Using the 10 -minute rule for Therapy

Jerry runs into the therapist’s office, screams as he throws himself on the floor. “You will take my toys away I know it!!!” He thrashes on the floor as he rolls into a ball. He moves from one end of the office to the other. His father stares with mouth gaping. He shakes his head and sits down. Jerry is still rolling, yelling, and kicking his feet in the air. Jerry is 7 and this behavior has been constant for the last 6 months.
Jerry is very young, so his father does not want him on medication. To be honest, would medication work at this point? Jerry has stopped yelling as he notices the adults are talking. They have given him no attention. He sits up, looks around, and decides to come to the therapist’s desk to see what the adults are discussing.
Jerry and his father have asked for help because he is no longer allowed in school. He can not be homeschooled due to logistics, work schedules, and commitment.
Jerry’s father is a single father who can not take off work to homeschool, go to the daily school summonses, or find a babysitter who will homeschool his son. To Jerry’s father, the situation looks hopeless.
Jerry and his father have come for help as a last resort. Families never come to therapy when things are going well, they come when it is no longer an option to stay away. Jerry and his therapist put together a plan for home and school. They also work out a therapeutic plan which includes sessions twice a week.
What would you do for this child?
People ask that question a lot! They are at their wit’s end and have no viable options. They look for help and can’t find what they need. They are judged, putdown, and talked about. The school questions what is going on with this family and home life. The neighbors blame Jerry’s father as he must be doing something wrong as a single father. They blame his mother as she is not in the picture. Blame is everywhere and no solutions can be found.
Punishment is never the answer, consequences may help but how do you enforce it? Where does this father go for help? Does his son have attention -hyperactivity disorder? Could it be something else? I have seen hyperactivity in children who were traumatized, have little structure in their lives, or in addition to another diagnosis.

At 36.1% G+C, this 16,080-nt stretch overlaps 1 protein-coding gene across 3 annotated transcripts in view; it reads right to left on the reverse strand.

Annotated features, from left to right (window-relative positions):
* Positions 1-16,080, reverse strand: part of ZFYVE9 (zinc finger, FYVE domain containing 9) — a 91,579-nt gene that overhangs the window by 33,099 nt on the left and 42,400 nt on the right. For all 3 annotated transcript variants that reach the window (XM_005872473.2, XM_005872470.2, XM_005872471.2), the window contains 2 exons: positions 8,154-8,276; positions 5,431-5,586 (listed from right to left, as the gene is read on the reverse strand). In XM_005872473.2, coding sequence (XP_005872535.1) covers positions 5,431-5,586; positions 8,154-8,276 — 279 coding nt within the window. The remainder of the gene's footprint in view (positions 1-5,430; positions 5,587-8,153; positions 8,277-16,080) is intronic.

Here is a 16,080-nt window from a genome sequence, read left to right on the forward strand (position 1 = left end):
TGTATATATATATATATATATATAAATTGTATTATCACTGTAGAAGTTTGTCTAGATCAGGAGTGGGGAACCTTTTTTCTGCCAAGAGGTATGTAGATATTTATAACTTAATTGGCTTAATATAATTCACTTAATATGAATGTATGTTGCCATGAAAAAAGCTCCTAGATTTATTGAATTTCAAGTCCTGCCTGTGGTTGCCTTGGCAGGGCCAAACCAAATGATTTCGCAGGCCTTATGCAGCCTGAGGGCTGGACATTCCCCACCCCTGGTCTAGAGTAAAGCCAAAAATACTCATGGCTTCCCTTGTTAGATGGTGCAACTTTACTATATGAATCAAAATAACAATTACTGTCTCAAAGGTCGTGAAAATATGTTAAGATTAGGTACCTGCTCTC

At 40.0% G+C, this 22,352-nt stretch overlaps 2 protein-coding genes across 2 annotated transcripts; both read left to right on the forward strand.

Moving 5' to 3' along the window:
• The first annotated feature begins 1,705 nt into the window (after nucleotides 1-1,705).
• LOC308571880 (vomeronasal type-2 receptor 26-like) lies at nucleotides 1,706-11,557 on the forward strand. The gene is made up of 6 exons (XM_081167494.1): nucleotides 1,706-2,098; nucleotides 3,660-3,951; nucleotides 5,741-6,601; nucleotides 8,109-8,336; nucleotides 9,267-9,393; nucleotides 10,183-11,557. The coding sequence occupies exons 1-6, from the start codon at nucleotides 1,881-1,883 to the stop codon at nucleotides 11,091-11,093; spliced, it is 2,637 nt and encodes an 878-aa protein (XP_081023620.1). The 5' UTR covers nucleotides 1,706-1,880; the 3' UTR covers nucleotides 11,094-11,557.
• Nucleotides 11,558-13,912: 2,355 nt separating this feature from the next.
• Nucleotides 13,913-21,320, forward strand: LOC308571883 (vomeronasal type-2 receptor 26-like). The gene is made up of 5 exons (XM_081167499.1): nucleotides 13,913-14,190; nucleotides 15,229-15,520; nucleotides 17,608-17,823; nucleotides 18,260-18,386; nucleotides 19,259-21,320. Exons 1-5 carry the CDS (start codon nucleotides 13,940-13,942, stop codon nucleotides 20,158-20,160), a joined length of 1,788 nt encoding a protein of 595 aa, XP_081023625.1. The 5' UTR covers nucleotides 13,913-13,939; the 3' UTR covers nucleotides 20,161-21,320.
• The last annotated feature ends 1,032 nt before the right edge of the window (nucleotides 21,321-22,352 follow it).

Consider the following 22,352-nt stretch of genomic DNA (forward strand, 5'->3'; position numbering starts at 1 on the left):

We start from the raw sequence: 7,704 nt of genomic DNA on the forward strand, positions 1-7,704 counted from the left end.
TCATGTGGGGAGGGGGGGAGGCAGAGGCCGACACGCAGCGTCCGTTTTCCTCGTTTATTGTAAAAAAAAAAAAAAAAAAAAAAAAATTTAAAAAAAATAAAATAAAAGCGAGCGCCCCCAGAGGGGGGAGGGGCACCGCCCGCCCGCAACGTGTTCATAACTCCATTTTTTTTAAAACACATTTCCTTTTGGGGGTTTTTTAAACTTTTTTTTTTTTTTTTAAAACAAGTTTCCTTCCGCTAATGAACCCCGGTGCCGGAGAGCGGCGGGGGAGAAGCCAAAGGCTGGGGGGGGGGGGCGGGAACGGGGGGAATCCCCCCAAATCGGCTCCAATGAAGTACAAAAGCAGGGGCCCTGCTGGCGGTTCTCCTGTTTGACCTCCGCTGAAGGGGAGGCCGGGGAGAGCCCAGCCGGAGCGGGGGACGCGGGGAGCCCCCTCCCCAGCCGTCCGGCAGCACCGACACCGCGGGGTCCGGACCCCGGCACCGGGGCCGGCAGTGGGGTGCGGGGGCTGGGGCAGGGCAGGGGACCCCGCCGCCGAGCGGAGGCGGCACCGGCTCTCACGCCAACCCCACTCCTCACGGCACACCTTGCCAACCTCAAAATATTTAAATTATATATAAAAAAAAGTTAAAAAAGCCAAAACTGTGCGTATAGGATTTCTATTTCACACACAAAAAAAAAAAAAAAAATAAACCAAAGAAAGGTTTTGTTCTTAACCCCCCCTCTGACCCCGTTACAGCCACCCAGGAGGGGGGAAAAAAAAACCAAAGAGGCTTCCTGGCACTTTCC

Jerry is only 7 so he is naturally dramatic, hyper, and very active. He struggles with reading and sitting still in the school setting. He has not been assessed or tested for dyslexia or learning disabilities. He may need a smaller classroom setting due to regular classroom activity. He does not have an IEP so he is not afforded the extra help he may need. All these pieces to this puzzle much are researched and investigated to determine what is going on with Jerry. When the school will not work with a parent where does that parent go? Where do parents receive the help they need?
Jerry and his therapist began sessions with 10-minute intervals for playing. Jerry could not get up for 10-minutes. He came into the play therapy office and choose his toys. The toys he would choose gives his therapist an idea of the theme he likes or problems he may be working through. Jerry would grab the house, school, little people, and cars. He was asked to play for 10-minutes with only those toys. While playing the therapist would write down the conversations, the actions, and themes in his play.
Jerry was not able to complete 10-minutes of play before jumping up and running around the room. He would be redirected back to the play area and complete his time. Jerry’s play was normal for a child his age. His actions were sporadic and quick. He would create a ‘normal’ home life for his little people’s family. His person would go to school and fight. He would not learn and had to sit out in a safe seat. Jerry’s person did not have the appropriate language to address his emotional distress. He did have a full language of cursing which only ended him up with him going back to the safe seat. This play appeared to be an appropriate representation of his school day.
It took a few months and Jerry was able to choose his toys, play for 10-minutes, and put his toys away. He and his father incorporated this technique at home which helped with chores, bedtime, and dinner routines. Jerry and his father began a money jar. It was full of coins on Sunday and each tantrum Jerry lost a specified amount of coins. At the end of the week, Jerry was allowed to use his coins as he chose.
After a few months, Jerry was able to move to a new modality of therapy. The new modality was Theraplay. Theraplay was chosen for this family to help with attachment, attention, structure, and nurturing.
As we progressed Jerry was able to listen to cues when asking to move from one activity to another. He has thrived in the structure provided by the process of “ 1.2.3. go” for activities and daily involvement with others. The 10-minute rule is not always successful and sometimes takes longer than treatment allows; however, it is a good indicator of what the child may need to be successful.
Understanding the sensory needs of each child, knowing how to build a sensory diet, and separating the hyperactivity from the equation allows you to focus on the child and build a healthy relationship. This child’s hyperactivity was related to lack of structure, not understanding the boundaries, and fear of not being properly cared for. Once we established the boundaries, structure, expectations, and discussed the fear we were able to move forward with his treatment.
I have used this rule for children on the spectrum, sensory processing disorder, defiance, and ADHD. It works in most situations as children will thrive in a structured, accepting, and attentive environment.

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